- analyse data statistically and draw conclusions from statistical outputs
- present their results according to scientific standards in the research field
ContentThe semester starts with an introduction to research questions and hypotheses, experimental design and data analysis.

During the semester, students carry out several small research projects in aquatic ecology, plant ecology and ecological genetics. Projects address specific research questions related to general topics such as:
- resource acquisition
- competition, grazing, predation, parasitism
- population structure (demography, spatial patterns)
- community composition, species diversity
- species differentiation and hybridisation

During the field course (one full week after the semester), students carry out their individual project in population biology. They choose the topic, organism and system they want to study and develop their own research questions. They conduct the entire research project by themselves and present their results orally and in a report.
Prerequisites / NoticeCompulsory attendance. Absences have to be compensated.
Semester tasks: Oral and/or written presentations after different parts of the course.
Human-Environment Systems
NumberTitleTypeECTSHoursLecturers
701-0650-00LRisk Analysis and ManagementW3 credits2GA. Patt, D. N. Bresch, J. Jörin
AbstractThis course introduced students to principles of quantitative risk analysis, across a wide variety of environmental areas including weather and climate, natural hazards, and toxic substances. It also introduces them to established practices of risk management, including regulatory approaches, insurance, and contingency planning.
Objective- Competence in applying methods of quantitative risk analysis.
- Understanding of common approaches towards risk management.
- Understanding of the importance of risk and uncertainty in decision- and policy-making.
- Ability to communicate risk information clearly and effectively.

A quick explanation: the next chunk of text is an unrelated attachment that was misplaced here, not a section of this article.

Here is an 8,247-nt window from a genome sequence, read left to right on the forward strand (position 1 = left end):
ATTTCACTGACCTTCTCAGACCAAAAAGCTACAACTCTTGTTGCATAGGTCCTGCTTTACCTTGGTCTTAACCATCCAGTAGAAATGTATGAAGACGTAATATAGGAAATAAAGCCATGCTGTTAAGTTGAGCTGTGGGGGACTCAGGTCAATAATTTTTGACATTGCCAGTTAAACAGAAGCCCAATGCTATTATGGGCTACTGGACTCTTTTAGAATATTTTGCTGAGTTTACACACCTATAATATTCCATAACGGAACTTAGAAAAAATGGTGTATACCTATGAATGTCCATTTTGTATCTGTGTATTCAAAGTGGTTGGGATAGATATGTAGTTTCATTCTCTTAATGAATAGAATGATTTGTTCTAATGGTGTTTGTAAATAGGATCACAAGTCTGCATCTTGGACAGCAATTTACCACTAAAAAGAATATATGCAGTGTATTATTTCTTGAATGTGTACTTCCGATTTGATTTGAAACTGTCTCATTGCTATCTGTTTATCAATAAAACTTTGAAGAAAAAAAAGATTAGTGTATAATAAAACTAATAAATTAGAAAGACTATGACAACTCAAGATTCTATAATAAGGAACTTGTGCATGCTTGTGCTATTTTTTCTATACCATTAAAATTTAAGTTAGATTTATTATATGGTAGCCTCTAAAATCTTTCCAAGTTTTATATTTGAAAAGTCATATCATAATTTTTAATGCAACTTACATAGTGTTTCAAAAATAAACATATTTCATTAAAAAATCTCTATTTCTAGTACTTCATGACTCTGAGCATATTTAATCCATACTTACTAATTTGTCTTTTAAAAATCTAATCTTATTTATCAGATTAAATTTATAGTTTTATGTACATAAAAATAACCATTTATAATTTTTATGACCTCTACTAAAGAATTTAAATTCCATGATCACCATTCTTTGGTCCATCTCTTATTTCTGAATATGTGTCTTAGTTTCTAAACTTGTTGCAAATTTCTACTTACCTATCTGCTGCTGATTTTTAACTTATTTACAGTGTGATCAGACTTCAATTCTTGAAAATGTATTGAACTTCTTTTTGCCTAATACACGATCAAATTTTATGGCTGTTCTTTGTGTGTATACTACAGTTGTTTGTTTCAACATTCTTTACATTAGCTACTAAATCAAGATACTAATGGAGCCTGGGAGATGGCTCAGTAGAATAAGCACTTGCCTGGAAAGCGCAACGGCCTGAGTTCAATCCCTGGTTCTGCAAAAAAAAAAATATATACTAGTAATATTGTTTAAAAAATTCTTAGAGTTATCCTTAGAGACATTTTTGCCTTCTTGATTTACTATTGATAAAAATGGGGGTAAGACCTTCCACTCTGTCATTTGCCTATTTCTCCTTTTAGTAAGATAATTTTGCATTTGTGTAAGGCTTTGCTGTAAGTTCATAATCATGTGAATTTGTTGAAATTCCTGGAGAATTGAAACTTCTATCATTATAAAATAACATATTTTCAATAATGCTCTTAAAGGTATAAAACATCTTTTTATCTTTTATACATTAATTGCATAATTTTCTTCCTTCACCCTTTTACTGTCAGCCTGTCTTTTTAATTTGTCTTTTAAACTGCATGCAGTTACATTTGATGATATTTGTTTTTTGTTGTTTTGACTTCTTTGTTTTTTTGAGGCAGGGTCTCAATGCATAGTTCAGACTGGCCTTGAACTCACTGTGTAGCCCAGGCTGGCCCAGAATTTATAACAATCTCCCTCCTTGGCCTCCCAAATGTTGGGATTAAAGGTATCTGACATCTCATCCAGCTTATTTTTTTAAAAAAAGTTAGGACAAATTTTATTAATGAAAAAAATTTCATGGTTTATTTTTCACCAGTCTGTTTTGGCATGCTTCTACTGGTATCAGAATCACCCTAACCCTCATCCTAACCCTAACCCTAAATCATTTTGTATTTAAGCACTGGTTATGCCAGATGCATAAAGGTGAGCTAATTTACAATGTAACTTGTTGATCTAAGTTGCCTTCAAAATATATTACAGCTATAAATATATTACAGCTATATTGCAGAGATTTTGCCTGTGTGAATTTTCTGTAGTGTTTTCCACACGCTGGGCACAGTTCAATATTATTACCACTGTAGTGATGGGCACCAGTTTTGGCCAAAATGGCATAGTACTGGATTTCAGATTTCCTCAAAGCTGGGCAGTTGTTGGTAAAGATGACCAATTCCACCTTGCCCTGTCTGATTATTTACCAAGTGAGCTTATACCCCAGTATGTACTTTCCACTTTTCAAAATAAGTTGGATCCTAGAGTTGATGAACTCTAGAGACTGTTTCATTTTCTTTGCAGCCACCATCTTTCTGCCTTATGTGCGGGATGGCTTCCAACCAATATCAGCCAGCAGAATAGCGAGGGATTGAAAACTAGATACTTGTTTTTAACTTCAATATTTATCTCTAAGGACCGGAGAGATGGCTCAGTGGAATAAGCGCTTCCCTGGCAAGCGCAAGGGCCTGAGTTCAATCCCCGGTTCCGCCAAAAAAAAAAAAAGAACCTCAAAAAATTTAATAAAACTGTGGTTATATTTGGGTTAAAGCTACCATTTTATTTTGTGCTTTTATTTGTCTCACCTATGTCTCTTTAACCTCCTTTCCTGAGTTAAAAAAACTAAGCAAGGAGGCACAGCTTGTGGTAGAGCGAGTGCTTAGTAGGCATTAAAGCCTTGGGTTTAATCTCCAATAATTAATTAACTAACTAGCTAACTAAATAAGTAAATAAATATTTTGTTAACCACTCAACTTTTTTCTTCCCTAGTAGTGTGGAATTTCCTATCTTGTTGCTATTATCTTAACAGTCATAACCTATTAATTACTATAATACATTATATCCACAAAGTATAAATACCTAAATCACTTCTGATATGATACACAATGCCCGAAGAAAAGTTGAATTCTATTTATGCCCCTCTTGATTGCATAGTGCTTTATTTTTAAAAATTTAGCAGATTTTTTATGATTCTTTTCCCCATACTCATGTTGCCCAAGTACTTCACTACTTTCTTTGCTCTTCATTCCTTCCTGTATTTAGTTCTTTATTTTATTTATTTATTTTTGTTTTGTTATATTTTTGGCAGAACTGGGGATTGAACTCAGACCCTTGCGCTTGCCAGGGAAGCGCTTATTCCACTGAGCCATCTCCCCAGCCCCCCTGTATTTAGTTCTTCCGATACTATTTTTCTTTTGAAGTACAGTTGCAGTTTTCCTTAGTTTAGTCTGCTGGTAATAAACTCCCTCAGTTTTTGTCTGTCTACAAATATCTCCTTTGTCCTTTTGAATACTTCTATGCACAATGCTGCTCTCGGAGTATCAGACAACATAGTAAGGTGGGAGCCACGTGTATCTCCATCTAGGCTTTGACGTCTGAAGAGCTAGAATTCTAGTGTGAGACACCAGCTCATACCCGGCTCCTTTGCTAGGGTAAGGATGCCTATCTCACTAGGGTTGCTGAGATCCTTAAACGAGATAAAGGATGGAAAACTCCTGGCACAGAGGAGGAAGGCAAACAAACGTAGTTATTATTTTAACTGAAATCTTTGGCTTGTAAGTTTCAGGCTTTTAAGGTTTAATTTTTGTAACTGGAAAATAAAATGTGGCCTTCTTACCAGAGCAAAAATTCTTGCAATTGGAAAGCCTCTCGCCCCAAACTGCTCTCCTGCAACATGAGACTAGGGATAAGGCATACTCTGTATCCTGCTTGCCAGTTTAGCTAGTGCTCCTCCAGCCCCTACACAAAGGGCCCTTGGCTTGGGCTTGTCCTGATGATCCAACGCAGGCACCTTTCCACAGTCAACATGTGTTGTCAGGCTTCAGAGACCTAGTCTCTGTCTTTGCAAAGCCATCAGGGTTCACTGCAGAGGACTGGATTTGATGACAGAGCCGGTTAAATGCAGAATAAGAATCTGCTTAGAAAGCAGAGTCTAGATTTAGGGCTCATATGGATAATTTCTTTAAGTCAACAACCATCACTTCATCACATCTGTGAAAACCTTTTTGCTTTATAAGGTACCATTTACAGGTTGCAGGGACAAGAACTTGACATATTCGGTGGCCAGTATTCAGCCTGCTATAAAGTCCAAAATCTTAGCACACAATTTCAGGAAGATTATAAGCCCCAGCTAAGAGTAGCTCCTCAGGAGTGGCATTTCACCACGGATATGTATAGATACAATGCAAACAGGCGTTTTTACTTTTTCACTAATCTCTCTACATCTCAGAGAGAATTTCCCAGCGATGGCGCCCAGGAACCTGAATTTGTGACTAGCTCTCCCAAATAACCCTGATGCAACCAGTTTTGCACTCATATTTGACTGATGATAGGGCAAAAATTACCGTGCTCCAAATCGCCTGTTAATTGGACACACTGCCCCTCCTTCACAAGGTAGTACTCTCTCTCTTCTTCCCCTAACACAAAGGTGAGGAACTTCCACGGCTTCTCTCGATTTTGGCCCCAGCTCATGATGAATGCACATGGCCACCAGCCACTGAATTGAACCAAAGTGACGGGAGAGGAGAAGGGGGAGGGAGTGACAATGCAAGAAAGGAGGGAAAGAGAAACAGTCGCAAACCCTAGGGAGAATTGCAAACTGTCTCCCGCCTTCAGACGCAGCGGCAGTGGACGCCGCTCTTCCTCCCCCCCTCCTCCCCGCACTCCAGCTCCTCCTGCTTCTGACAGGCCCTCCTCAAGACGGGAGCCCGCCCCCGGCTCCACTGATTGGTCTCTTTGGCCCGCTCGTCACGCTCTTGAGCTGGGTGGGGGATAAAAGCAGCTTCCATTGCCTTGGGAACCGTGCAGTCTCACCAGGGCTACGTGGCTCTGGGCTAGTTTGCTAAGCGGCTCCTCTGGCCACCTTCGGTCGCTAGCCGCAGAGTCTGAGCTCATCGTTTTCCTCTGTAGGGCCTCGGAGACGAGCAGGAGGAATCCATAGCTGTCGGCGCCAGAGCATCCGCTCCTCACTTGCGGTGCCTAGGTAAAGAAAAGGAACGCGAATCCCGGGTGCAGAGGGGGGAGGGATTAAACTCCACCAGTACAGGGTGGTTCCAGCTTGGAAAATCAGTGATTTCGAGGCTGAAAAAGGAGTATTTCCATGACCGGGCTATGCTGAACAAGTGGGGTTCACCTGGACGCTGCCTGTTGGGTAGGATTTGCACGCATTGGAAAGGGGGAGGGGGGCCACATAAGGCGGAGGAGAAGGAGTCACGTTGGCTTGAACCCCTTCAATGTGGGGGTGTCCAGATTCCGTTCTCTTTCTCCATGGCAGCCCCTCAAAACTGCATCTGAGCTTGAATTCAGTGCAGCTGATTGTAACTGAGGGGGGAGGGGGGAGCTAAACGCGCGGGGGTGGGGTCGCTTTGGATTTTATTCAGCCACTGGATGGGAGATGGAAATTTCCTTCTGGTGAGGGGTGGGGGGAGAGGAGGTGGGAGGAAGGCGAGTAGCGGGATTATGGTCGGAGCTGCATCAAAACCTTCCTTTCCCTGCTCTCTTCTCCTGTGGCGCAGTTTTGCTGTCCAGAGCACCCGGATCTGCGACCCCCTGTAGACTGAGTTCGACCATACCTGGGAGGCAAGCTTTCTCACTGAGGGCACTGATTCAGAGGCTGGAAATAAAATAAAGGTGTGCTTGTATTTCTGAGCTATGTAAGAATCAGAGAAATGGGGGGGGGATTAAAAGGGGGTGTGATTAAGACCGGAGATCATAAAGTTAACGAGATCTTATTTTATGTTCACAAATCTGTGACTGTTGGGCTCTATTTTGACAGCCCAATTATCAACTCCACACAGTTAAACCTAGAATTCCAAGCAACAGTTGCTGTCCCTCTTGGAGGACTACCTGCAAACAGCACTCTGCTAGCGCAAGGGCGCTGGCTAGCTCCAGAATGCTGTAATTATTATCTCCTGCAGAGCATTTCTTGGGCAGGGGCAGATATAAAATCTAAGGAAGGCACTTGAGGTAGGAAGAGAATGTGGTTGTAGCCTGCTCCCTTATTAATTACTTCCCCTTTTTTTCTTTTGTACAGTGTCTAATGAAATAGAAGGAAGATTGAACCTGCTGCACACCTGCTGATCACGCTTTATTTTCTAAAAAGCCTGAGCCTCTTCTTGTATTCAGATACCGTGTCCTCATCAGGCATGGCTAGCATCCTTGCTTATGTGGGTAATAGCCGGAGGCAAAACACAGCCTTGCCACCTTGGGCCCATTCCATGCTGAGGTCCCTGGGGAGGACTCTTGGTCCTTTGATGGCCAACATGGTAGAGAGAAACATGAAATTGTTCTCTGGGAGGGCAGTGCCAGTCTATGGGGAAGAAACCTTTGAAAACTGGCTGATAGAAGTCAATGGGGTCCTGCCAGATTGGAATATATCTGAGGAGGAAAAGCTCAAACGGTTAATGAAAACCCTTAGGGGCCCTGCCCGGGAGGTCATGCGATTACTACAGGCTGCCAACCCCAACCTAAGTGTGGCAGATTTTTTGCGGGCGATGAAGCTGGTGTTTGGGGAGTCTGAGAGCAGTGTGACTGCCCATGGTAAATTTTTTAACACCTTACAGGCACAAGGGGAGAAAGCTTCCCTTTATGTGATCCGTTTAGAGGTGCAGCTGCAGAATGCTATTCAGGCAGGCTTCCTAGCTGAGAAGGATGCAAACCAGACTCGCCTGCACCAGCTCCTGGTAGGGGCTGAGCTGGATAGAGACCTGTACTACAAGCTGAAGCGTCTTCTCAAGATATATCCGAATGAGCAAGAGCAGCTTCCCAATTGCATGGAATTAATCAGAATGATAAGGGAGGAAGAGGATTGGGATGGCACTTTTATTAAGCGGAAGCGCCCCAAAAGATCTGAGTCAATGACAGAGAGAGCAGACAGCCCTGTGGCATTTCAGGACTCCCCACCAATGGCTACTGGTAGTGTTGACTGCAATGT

ContentStatistics for risk analysis; Monte Carlo simulation; toxicology and epidemiology; exposure assessment; fault tree analysis; risk in decision-making; risk perception and communication; loss spreading and insurance; mitigating natural hazard losses; risk and climate change policy.
Prerequisites / Noticenone
701-0658-00LSeminar for Bachelor Students: Anthroposphere
This course takes place in autumn semester beginning autumn semester 2018.
W2 credits2SA. Müller, D. N. Bresch, A. Patt, M. Siegrist
AbstractAnalysis and presentation of scientific articles in the domain of Human Environment Systems with focus on the relevant methods and theories. Skills in literature research concerning a given topic in the ISI Web of Knowledge.
ObjectiveThe sudents have to read current scientific articles on research issues in the field of Human-Environment-Relations and to learn to understand them, to present them in a summarized form, to document the most important points (including methods), to search for publications in the web of knowledge (ISI) and to give a constructive critical assessment of them.
ContentDas Forschungsfeld Mensch-Umwelt Beziehung ist gekennzeichnet durch eine grosse Themen- und Methodenvielfalt. Dies kommt unter anderem in den wissenschaftlichen Beiträgen der an der Veranstaltung beteiligten Professuren zum Ausdruck. Die Studierenden wählen aus einem breiten Angebot eine wissenschaftliche Publikation aus und referieren darüber im Seminar (s.o. link). Erwartet wird insbesondere das Herausarbeiten der Fragestellung, die Beschreibung der gewählten Methode, die wichtigsten Erkenntnisse des Beitrages sowie offene Fragen bzw. zukünftige Forschungsfragen. Zusätzlich zum verarbeiteten Artikel sollen zwei weitere Publikation aus dem ISI Web of Knowledge zum gleichen Thema recherchiert und zum präsentierten Artikel in Bezug gesetzt werden. Durch Teilnahme an der Diskussion der präsentierten Artikel wird zudem das Stellen und Beantworten von Fragen zur Präsentation geübt.